A Wall Street Journal article mentions four companies—American Pad & Paper (Ampad), Dade Behring, DDI, and Stage Stores—that Bain Capital made very profitable investments in and took money out of; later, the companies went bankrupt. What the article does not tell you is what happened before and after those bankruptcies. When you add it all up today, even in these investments, it looks likely that Bain Capital created jobs overall.
Bain Capital invested in Stage Stores in 1988, when the company was young. Stage went public in 1996 with 9,606 employees. Bain realized $184 million from the investment, then reinvested $23 million for a net payout of $161 million. Employment expanded to 15,700 employees by 1999. The company was hurt by the early 2000 recession and went into chapter 11 bankruptcy in 2000. Employment dropped back to 9,800 in 2001. Subsequently, Stage left chapter 11 and today it employs 13,500 people. So, even at its lowest point, Stage Stores had more employees than when it went public. Today, Stage has roughly 3,900 more employees than it did in 1996.
Bain Capital and Romney delivered strong results for their customers, better than other private equity firms that on average outperformed the public markets.
Bain Capital bought Dade from Baxter in 1994. They later merged it with Behring. Bain Capital took Dade public in 1996 and cashed out $216 million. Dade went bankrupt in 2002 but it recovered, improved operating income to over $300 million, and was acquired by Siemens for over $6 billion in 2007. Bain would have been better off holding rather than cashing out. What happened to employment? When Dade went public in 1996, it employed 5,500. This increased to 7,400 with an acquisition in 1997. Employment declined thereafter, reaching a bottom of 6,000 in 2002. It rebounded to 6,400 in 2006, just before the sale to Siemens. So, overall, employment declined by 1,000 from its peak in 1997 to its final level in 2006. This was undoubtedly unpleasant, but does not seem to be as dire as portrayed.
DDI produced circuit boards for the telecom business. It went public with 1,800 employees in 1999. It then made an acquisition to get to 3,200 employees. After the tech bubble burst, the company’s business declined and it went into chapter 11 bankruptcy. Like the other two companies above, DDI came out of bankruptcy and today has almost 1,700 employees and is profitable. So, overall, employment declined by 1,500.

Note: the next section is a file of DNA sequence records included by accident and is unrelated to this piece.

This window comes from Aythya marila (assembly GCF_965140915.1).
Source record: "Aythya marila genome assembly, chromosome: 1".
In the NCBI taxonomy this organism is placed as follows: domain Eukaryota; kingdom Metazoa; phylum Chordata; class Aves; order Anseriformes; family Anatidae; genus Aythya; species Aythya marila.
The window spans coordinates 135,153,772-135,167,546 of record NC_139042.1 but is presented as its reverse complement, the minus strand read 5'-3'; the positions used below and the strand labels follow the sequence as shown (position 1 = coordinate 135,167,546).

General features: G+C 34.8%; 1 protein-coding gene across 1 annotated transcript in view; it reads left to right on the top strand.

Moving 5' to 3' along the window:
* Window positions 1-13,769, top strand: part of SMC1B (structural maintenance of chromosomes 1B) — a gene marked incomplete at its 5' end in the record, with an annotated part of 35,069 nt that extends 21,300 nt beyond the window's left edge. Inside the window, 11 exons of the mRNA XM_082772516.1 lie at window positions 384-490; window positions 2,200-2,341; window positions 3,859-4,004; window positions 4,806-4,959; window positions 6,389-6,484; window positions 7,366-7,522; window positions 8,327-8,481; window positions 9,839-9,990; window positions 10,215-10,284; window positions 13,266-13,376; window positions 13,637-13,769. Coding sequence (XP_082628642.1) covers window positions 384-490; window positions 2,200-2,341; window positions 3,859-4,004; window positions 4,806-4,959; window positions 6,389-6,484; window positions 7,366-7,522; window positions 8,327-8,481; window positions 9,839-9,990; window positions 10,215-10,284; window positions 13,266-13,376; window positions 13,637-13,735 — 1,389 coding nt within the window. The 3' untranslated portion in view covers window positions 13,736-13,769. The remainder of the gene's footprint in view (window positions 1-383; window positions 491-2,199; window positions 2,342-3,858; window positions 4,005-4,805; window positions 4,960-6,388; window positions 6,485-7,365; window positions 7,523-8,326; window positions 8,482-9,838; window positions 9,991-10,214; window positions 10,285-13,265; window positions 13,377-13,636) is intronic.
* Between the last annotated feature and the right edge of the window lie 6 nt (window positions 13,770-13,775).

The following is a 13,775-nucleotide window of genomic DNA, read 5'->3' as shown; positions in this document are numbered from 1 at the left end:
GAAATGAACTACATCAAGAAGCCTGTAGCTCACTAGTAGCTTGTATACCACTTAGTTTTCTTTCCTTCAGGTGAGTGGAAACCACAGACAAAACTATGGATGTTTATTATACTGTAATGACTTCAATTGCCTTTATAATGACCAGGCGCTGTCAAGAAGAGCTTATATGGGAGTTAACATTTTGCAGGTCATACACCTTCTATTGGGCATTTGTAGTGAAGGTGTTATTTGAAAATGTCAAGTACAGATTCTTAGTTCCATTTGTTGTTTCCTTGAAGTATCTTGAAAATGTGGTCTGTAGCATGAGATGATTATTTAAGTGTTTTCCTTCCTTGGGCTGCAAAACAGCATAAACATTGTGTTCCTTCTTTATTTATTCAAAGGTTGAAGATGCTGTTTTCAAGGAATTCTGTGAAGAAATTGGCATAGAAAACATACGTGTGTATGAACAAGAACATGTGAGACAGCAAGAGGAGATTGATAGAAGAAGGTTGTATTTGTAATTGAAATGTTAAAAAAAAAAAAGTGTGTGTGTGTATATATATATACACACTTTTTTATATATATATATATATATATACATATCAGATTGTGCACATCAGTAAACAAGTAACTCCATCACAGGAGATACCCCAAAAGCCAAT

American Pad & Paper (Ampad) was a manufacturer and marketer of paper-based office products. In 1992, Bain Capital acquired Ampad from Mead. Bain Capital and new management made “additional acquisitions in order to enhance the company's scale, broaden its product line, expand upon its national presence, and strengthen its distribution capabilities.”2 It went public in 1996, but declined soon thereafter, going into chapter 11 in 1999. The different pieces of the business were sold thereafter. Employment was 4,105 in 1996 when the company went public. It had declined to 3,800 by 2000, the last employment numbers available. So, as of 2000, employment had declined by 300. Unfortunately, it is very difficult to know what happened after the pieces were sold.
When you combine the increase at Stage and the decreases at the other three companies, you end up with a net increase in jobs of 1,100. So, even if Ampad suffered another 1,000 job losses in its break up (another 25 percent or larger decline), Bain Capital could argue that these four investments led to a net increase in jobs.
And, when you combine the $6 billion that Dade Behring received from Siemens with any valuation for the other three companies—even zero—it seems likely that Bain would have been better off holding on to its investments rather than cashing out.
While we will probably never be able to measure the true numbers, it seems pretty clear that “looting” is an inaccurate description of what happened with these companies.
Steve Kaplan is the Neubauer Family Distinguished Service Professor of Entrepreneurship and Finance at the University of Chicago Booth School of Business. He has consulted for investors in private equity funds and for private equity funds. He also has invested personally in both private and public equities. He has no involvement with any presidential candidate.
FURTHER READING: Steve Kaplan also writes “How to Think about Private Equity.” Kevin A. Hassett and Steven J. Davis contend that “Private Equity is a Force for Good.” Jonah Goldberg reflects on “Romney's Authenticity Problem.” AEI President Arthur C. Brooks says “The Value of Free Enterprise has Nothing to do With Money or Wealth.” Scott Shane considers “Small Businesses and Big Unintended Consequences.” Edward Tenner discusses “The Dismal New Science of Stagnationism.”
1. See “Private Equity Performance: What Do We Know?” Robert Harris, Tim Jenkinson, and Steven Kaplan, University of Chicago, September 2011.
2. Ampad. 10-K 1999.
Image by Rob Green / Bergman Group